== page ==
On 17 June, the Guardian published a letter from 152 politicians, lawyers, academics, journalists and campaigners calling on the police to stop labelling protesters as domestic extremists.
I’m one of the people who signed that letter. And I’m one of the people the police call a domestic extremist. According to my police files, my first entry on the domestic extremist database was in 1999 when I was arrested for trying to stop arms dealers travelling to a weapons fair. I know first hand the damage this label does and exactly why it should be abolished.
Other signatories to the letter are also on the domestic extremist database. These include the Green peer Jenny Jones, writer and performer Mark Thomas and John Catt, a campaigner who took a successful challenge on his inclusion on the database to the European Court.
The letter, organised by the Network for Police Monitoring (Netpol) states that:
Categorising legitimate free speech and dissent as “domestic extremism” intimidates and alienates people from taking part in protest activities, restricting their ability to exercise their rights to freedom of assembly and association. This cannot continue.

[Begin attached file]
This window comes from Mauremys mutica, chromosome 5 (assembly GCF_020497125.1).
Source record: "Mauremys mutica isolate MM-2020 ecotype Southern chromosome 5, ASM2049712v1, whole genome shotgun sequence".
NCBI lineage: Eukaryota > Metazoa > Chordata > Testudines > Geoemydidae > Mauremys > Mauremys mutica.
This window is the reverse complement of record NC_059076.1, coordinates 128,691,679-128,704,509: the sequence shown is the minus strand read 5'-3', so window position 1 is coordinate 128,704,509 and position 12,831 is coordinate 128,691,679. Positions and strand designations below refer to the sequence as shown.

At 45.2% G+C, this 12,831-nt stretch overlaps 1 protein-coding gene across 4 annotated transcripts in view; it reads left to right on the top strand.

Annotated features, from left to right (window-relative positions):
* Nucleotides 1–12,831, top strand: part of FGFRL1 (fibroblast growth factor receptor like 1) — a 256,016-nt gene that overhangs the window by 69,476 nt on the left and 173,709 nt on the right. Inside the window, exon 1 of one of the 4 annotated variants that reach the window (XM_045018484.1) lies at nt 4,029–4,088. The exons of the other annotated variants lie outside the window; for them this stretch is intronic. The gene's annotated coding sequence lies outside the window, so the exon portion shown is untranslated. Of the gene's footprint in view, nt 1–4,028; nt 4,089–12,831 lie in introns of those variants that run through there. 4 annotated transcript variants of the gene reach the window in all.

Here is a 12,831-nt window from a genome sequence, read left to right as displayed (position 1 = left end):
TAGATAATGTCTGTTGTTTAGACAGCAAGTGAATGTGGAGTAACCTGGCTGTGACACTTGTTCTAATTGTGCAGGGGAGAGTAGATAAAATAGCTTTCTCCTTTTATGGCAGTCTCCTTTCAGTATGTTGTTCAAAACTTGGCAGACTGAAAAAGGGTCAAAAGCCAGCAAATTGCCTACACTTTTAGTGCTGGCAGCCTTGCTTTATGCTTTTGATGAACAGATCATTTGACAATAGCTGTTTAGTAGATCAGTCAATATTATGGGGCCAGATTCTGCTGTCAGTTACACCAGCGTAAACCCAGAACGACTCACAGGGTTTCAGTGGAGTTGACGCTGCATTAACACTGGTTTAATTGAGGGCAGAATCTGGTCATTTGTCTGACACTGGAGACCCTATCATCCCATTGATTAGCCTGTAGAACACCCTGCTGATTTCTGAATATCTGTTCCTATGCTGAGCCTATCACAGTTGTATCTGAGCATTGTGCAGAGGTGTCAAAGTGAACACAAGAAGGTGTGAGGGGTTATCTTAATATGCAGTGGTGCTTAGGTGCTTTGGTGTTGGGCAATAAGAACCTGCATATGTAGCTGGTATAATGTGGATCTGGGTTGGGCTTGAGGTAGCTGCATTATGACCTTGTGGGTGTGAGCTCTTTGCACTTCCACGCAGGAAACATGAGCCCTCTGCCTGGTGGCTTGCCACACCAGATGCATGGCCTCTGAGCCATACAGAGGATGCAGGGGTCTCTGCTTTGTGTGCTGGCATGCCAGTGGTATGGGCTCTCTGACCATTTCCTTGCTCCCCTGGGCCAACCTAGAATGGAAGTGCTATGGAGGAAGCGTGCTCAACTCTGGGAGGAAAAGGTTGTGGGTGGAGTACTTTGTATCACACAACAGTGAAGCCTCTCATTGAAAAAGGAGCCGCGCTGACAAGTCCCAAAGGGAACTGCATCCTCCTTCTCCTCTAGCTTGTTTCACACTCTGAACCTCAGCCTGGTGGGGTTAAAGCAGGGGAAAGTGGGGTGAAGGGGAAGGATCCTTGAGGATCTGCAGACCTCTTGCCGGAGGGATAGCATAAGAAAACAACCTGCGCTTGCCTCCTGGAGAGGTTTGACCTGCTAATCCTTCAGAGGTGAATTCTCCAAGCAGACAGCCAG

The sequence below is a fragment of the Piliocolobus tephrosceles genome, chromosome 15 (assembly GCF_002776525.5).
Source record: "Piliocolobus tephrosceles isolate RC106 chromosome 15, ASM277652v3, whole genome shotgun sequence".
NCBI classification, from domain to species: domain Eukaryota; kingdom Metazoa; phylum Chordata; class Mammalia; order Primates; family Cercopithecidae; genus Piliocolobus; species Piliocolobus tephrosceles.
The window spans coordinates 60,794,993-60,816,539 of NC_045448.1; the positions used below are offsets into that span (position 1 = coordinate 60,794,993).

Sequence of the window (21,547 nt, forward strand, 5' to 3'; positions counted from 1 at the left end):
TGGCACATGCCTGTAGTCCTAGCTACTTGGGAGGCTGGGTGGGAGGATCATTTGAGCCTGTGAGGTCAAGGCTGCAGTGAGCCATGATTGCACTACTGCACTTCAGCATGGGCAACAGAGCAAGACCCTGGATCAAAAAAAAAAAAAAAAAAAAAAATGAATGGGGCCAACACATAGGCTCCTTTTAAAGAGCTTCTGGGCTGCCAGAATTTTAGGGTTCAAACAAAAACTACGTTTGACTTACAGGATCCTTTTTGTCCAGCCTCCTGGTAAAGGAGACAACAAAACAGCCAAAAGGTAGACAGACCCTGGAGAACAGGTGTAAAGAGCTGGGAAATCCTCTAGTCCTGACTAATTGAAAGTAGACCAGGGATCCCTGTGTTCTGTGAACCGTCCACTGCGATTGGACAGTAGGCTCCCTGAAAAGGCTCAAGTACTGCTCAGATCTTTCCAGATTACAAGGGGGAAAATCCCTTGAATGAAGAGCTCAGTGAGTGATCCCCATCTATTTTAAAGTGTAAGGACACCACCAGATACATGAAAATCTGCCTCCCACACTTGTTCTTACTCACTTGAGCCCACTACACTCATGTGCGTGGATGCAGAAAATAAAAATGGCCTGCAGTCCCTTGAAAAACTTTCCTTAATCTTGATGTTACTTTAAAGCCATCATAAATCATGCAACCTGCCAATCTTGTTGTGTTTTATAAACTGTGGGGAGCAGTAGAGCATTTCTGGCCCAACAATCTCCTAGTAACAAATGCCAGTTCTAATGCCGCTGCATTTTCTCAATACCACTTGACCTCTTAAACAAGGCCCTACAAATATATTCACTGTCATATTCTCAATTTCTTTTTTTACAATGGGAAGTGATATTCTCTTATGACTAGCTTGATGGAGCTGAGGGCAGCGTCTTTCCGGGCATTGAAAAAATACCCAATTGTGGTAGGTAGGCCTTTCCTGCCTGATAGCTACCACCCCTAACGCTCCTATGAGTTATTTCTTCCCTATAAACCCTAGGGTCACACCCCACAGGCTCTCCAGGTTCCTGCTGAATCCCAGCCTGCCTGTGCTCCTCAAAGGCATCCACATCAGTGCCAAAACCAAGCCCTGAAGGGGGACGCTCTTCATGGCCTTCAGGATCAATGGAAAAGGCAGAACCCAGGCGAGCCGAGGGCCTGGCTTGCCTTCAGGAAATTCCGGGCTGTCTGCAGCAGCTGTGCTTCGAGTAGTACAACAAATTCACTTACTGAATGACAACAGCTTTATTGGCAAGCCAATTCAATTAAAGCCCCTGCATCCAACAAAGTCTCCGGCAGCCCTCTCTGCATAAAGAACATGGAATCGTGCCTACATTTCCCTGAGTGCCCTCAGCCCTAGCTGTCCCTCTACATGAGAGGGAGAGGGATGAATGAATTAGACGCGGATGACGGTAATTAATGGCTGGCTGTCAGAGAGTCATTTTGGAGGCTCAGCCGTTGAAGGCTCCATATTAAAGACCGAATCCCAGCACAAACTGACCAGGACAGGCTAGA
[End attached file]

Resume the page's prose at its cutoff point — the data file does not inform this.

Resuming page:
Netpol is currently running a campaign to abolish the domestic extremist label. And the letter supports its campaign:
We collectively support the demands of the Network for Police Monitoring’s “Protest Is Not Extremism” campaign, which calls on the police to stop categorising campaigning and protest activities as domestic extremism. We also seek a clear separation of protest policing from counter-terrorism and better protection for campaigners against surveillance, including independent oversight of how police use it in relation to political protest.
Read more: Here’s why I’m one of 152 people who want the police to stop labelling protesters as domestic extremists